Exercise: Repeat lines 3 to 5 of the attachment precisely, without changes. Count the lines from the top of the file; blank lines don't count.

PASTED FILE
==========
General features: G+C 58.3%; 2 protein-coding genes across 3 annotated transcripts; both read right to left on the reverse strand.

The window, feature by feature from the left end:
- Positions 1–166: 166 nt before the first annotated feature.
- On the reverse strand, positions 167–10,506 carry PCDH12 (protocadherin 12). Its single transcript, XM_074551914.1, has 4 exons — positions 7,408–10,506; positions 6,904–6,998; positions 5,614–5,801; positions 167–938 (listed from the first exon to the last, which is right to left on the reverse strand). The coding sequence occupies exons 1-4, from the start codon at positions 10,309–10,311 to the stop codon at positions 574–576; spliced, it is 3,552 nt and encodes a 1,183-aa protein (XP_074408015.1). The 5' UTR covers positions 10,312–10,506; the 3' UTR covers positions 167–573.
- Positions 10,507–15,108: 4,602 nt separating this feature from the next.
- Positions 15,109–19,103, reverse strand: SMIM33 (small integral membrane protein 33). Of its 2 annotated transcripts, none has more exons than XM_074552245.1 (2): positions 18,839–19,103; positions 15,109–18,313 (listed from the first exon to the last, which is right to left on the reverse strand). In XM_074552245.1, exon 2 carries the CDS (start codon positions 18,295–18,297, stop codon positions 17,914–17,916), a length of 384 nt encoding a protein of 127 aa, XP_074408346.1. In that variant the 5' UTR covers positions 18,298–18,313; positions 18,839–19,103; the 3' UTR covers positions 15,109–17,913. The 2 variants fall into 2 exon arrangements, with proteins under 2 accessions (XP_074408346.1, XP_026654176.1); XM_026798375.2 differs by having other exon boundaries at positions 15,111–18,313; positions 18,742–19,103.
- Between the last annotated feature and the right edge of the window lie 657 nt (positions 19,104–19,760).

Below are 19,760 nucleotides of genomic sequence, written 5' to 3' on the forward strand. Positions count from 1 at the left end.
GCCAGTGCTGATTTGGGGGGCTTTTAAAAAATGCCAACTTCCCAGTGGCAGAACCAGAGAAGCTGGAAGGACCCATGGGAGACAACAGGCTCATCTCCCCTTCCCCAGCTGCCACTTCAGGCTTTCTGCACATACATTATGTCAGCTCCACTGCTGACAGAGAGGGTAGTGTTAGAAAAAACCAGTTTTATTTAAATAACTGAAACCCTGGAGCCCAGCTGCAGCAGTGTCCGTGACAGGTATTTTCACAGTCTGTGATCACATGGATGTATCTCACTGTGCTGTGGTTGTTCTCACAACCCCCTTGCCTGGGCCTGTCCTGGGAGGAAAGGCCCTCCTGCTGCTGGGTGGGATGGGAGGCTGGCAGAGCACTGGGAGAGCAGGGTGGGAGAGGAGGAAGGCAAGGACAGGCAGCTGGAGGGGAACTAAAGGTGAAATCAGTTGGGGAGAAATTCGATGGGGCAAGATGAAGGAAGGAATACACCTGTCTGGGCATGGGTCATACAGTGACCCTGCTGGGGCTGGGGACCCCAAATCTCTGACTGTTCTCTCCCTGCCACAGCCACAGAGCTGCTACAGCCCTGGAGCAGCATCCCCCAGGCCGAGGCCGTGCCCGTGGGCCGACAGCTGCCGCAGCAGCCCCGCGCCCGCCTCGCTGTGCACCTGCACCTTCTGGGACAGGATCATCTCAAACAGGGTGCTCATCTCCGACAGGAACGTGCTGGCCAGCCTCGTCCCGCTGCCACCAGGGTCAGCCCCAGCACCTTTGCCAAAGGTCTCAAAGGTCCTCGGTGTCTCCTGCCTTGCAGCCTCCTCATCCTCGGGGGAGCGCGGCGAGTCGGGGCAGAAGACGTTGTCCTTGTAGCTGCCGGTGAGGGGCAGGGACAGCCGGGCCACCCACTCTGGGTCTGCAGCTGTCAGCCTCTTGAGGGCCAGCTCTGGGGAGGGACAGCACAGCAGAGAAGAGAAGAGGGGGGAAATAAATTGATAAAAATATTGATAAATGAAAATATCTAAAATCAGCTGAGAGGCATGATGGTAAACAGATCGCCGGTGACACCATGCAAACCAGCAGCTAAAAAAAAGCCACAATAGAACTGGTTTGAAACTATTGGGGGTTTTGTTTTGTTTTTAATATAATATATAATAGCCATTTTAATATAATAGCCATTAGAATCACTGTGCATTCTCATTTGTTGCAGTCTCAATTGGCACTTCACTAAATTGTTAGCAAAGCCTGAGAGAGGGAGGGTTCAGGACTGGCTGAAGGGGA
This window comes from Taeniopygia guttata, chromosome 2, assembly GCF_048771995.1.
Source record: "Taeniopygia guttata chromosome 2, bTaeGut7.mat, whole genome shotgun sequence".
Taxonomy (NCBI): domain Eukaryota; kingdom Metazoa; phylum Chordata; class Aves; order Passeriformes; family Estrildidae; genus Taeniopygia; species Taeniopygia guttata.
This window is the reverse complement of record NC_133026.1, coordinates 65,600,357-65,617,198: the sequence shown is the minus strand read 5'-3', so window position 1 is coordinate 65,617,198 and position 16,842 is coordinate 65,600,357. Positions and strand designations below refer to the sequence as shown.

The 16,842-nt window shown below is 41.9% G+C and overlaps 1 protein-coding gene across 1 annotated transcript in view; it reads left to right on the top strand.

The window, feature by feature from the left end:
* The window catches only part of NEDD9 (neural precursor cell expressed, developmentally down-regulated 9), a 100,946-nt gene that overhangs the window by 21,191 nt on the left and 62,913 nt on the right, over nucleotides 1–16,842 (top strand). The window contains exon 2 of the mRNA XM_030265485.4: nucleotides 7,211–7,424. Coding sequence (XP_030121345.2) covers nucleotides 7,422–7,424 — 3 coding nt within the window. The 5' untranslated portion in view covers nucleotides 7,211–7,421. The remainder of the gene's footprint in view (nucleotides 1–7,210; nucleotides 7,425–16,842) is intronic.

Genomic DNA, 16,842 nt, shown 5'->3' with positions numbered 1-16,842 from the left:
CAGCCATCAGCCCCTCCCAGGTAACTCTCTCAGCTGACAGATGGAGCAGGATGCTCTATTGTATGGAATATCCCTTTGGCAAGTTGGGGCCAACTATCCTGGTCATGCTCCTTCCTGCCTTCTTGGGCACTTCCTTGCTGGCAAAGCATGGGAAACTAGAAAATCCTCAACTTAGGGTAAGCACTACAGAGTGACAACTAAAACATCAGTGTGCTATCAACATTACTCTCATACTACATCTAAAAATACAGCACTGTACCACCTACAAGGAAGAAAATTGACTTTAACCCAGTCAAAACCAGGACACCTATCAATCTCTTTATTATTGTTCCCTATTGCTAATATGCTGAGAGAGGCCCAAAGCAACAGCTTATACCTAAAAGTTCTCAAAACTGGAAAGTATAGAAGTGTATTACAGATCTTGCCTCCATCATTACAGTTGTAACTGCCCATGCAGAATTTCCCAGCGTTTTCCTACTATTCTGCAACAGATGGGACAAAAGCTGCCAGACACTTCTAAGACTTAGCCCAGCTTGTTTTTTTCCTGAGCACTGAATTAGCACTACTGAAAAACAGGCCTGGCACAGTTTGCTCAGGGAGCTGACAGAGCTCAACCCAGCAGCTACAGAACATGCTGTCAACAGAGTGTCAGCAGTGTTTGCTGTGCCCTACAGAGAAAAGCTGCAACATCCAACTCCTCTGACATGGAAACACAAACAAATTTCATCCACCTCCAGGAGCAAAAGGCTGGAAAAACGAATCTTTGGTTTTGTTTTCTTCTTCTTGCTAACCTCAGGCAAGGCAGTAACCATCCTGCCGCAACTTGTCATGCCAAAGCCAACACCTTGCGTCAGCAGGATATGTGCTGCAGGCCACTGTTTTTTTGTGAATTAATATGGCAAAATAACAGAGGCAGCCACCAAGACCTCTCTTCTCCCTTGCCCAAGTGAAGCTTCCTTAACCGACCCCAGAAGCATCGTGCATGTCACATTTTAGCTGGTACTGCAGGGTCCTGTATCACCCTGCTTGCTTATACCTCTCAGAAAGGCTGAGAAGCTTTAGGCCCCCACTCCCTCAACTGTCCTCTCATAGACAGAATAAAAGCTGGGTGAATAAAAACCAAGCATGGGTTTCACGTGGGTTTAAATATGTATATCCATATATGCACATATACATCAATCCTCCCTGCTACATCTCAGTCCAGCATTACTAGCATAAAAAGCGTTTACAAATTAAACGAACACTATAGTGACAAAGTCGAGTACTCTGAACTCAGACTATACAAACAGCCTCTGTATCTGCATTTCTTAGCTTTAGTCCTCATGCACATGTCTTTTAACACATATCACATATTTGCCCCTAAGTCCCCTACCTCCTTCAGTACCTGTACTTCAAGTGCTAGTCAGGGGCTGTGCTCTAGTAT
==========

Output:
- Positions 1–166: 166 nt before the first annotated feature.
- On the reverse strand, positions 167–10,506 carry PCDH12 (protocadherin 12). Its single transcript, XM_074551914.1, has 4 exons — positions 7,408–10,506; positions 6,904–6,998; positions 5,614–5,801; positions 167–938 (listed from the first exon to the last, which is right to left on the reverse strand). The coding sequence occupies exons 1-4, from the start codon at positions 10,309–10,311 to the stop codon at positions 574–576; spliced, it is 3,552 nt and encodes a 1,183-aa protein (XP_074408015.1). The 5' UTR covers positions 10,312–10,506; the 3' UTR covers positions 167–573.
- Positions 10,507–15,108: 4,602 nt separating this feature from the next.